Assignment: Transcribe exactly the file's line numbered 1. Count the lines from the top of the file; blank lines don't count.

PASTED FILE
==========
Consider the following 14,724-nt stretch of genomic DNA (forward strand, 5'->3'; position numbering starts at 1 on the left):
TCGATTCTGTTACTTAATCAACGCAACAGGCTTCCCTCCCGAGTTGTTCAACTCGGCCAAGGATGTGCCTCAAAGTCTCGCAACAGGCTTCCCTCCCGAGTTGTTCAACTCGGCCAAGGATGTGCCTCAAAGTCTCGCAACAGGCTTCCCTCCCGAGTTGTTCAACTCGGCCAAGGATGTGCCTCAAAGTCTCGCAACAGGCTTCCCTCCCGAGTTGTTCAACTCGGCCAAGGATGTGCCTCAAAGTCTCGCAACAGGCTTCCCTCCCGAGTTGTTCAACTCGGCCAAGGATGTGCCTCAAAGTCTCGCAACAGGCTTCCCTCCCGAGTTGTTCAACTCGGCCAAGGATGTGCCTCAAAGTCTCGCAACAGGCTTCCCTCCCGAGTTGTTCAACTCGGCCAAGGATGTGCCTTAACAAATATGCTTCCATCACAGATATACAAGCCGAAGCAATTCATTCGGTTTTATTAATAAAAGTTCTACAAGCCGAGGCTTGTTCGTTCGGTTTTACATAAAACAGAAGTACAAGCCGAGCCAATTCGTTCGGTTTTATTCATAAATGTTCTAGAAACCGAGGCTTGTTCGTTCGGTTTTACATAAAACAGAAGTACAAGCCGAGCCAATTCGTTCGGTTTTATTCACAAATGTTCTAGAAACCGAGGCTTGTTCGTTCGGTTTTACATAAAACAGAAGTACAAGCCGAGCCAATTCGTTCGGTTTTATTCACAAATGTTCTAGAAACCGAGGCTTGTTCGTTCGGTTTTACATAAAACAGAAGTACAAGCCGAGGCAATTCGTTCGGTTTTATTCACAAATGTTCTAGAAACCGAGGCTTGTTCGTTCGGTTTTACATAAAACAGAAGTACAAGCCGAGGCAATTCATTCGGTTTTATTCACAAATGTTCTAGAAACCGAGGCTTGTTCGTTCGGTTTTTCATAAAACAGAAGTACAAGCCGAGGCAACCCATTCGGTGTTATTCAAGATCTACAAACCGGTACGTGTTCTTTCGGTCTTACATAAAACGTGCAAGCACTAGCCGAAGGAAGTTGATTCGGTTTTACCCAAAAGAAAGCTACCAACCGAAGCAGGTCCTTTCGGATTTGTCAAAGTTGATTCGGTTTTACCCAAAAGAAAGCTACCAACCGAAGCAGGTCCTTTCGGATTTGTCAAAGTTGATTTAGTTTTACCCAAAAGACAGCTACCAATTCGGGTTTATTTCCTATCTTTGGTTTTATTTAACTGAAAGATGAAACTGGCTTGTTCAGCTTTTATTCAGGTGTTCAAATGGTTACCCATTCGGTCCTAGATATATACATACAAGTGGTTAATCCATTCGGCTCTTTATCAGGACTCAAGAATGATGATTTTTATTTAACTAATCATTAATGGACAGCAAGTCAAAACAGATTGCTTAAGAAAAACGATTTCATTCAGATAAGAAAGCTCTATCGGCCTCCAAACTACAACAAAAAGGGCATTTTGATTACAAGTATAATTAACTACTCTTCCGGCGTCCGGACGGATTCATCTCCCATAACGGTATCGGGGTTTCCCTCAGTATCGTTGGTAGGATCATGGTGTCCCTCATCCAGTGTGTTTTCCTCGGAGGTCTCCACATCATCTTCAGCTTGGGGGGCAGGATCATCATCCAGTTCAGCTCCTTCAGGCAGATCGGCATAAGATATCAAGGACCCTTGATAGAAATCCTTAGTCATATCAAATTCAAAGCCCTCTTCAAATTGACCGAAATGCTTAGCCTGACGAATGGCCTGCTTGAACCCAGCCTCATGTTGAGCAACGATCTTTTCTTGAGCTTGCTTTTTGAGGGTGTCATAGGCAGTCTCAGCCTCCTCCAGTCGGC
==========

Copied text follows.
Consider the following 14,724-nt stretch of genomic DNA (forward strand, 5'->3'; position numbering starts at 1 on the left):